Twitter asserts that it won’t ban Trump because he’s a world leader

Just days after President Trump’s tweets antagonized a foreign adversary over who would be first to start nuclear war, Twitter has addressed calls for the company to ban the chatty, often bellicose U.S. president. In a vague post called “World Leaders on Twitter,” Twitter awkwardly sidestepped the controversy over whether Trump’s Twitter account violates its terms… Read More

Any form of threatening, harassing, or violence / physical harm towards anyone will result in a ban

We have posted this before, but this needs to be reiterated.

We understand that many of you are emotionally driven to discuss your feelings on recent events, most notably the repeal of Net Neutrality – however inciting violence towards others is never ok. It is upsetting that we even have to post this.

Do we enjoy banning people for these types of offences? No… Many of us feel as if the system has failed and want some form of repercussion. But threats of violence and harassment are not the answer here.

And to be clear – here are some examples of what will get you banned:

I hope this PoS dies in a car fire

I want to punch him in the face til his teeth fall out

And if you are trying to be slick by using this form

I never condone violence but…

I would never say he should die but…

Im not one to wish death upon but…

Let’s keep the threads civil.

If you violate this rule, you will be banned for 30 days, no exceptions

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Intel CEO sold all the stock he could after Intel learned of security bug

Enlarge / Brian Krzanich, chief executive officer of Intel Corp., speaks during Automobility LA ahead of the Los Angeles Auto Show in Los Angeles, California, US, on Tuesday, November 15, 2016. (credit: Patrick T. Fallon/Bloomberg via Getty Images)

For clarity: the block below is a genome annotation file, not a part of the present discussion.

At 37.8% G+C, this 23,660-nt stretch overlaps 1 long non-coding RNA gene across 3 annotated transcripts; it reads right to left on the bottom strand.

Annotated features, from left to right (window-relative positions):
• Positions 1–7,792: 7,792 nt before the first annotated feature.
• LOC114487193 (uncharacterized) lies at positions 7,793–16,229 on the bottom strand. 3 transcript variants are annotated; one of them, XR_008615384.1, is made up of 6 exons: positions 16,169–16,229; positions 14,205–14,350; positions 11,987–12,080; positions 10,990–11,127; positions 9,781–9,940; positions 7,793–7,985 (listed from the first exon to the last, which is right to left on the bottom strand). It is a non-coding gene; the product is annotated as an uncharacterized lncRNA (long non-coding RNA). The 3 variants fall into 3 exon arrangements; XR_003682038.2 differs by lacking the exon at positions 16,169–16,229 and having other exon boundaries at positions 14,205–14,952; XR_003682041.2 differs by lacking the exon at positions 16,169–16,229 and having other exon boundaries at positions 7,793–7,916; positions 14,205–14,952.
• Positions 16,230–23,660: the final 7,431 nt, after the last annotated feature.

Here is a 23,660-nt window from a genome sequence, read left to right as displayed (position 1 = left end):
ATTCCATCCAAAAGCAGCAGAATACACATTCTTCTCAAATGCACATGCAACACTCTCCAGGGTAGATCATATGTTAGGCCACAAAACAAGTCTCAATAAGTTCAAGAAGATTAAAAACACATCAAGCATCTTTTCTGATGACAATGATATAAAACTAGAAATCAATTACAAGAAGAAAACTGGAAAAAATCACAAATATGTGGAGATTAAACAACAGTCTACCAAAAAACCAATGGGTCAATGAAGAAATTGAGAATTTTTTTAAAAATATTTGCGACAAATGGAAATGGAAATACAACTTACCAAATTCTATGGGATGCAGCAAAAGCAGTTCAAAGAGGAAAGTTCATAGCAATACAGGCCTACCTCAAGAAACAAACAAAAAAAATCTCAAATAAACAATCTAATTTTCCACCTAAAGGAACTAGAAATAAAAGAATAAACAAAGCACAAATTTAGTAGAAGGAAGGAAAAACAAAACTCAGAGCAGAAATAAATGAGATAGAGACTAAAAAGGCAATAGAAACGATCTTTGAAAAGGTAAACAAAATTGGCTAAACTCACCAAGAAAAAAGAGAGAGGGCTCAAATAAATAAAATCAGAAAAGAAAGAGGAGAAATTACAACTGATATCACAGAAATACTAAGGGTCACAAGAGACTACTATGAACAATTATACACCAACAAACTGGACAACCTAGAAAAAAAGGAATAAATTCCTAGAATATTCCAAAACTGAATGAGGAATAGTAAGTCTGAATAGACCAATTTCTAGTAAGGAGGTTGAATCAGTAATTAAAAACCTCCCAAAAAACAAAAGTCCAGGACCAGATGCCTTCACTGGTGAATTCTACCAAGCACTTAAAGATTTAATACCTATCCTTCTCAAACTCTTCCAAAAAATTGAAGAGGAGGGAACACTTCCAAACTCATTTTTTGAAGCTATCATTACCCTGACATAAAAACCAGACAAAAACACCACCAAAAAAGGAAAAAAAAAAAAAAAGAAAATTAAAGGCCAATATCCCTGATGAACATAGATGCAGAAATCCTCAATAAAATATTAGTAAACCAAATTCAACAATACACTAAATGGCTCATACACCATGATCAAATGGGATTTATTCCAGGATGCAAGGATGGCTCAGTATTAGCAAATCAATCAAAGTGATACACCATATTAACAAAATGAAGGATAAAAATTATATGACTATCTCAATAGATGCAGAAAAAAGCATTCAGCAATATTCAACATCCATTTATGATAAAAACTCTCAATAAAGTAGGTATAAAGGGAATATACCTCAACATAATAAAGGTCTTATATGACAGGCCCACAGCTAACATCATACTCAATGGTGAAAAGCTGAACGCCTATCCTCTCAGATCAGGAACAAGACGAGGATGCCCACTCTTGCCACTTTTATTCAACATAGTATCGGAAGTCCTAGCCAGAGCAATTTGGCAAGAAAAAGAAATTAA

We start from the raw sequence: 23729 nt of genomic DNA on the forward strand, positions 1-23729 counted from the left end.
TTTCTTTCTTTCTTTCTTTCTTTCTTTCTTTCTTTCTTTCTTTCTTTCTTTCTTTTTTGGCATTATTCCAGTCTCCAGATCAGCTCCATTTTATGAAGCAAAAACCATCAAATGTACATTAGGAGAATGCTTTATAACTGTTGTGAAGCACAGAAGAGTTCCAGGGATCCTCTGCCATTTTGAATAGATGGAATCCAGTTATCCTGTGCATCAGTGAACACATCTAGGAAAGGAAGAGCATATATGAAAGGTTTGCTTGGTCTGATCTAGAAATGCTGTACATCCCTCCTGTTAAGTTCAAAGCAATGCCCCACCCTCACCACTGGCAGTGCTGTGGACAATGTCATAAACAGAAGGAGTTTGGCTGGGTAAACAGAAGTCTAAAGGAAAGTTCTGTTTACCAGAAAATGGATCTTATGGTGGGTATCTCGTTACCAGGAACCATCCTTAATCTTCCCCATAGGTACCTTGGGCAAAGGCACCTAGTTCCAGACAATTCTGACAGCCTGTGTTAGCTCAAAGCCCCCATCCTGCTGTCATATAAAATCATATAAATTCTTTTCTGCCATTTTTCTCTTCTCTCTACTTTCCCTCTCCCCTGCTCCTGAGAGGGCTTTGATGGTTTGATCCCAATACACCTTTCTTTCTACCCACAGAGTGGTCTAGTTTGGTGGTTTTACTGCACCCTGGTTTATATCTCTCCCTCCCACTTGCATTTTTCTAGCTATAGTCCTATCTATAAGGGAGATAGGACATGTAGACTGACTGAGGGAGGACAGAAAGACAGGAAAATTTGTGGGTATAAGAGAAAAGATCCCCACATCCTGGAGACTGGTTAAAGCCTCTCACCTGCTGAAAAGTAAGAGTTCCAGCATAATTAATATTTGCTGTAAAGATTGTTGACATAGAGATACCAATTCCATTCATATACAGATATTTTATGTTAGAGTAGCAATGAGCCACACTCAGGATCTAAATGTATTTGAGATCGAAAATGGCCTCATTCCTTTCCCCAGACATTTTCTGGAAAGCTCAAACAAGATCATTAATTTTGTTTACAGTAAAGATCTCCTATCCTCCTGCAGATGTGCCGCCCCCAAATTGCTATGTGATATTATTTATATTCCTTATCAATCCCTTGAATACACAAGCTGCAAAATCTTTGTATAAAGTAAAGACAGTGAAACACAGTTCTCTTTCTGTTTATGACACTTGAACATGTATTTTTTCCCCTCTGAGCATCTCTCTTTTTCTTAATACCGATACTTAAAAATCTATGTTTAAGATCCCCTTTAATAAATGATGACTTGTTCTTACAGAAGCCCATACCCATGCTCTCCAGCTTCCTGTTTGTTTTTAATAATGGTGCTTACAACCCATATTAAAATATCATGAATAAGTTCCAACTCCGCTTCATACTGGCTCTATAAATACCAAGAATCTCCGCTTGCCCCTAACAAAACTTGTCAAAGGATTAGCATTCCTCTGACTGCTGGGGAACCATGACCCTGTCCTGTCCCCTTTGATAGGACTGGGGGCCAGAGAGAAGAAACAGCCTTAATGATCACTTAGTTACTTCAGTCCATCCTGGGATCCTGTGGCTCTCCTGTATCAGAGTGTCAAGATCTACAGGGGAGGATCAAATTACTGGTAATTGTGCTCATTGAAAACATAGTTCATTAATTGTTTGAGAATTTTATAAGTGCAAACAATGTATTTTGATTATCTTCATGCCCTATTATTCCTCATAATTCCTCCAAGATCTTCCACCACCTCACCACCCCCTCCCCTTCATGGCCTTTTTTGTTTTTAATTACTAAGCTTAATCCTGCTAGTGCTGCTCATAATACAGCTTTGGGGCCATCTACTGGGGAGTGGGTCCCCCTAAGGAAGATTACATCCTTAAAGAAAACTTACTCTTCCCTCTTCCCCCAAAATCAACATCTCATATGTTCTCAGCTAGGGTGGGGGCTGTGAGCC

Brian Krzanich, chief executive officer of Intel, sold millions of dollars’ worth of Intel stock—all he could part with under corporate bylaws—after Intel learned of Meltdown and Spectre, two related families of security flaws in Intel processors.

While an Intel spokesperson told CBS Marketwatch reporter Jeremy Owens that the trades were “unrelated” to the security revelations, and Intel financial filings showed that the stock sales were previously scheduled, Krzanich scheduled those sales on October 30. That’s a full five months after researchers informed Intel of the vulnerabilities. And Intel has offered no further explanation of why Krzanich abruptly sold off all the stock he was permitted to.

As a result of his stock sale, Krzanich received more than $39 million. Intel stock, as of today, is trading at roughly the same price as Krzanich sold stock at, so he did not yield any significant gain from selling before the vulnerability was announced. But the sale may still bring scrutiny from the Securities and Exchange Commission for a number of reasons.

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Second opinion: Ars readers’ picks for the Deathwatch errata

Enlarge (credit: Derek Bacon / Getty Images)

Welcome to 2018! We’re less than a week into the New Year, and we’ve already got a number of new dumpster fires fully ablaze. Apple’s BatteryGate PR disaster is now burning as hot as a Samsung Galaxy Note 7. Microsoft’s Kinect died, and nobody knew it—no wonder I couldn’t find an adapter for my new Xbox One S. (“Hey Cortana, find me another way to let you surveil my household!”) And Hooters is now serving crypto currency with its burgers. What a time to be alive!

Last week, we published the Ars 2018 Deathwatch—the list of companies and other entities most at risk of a fiscal, technological, or cultural-relevancy death in the coming year. We asked readers to share their own picks in the comments, just in case we missed any candidates. And, not surprisingly, many of you have strong opinions about this sort of thing.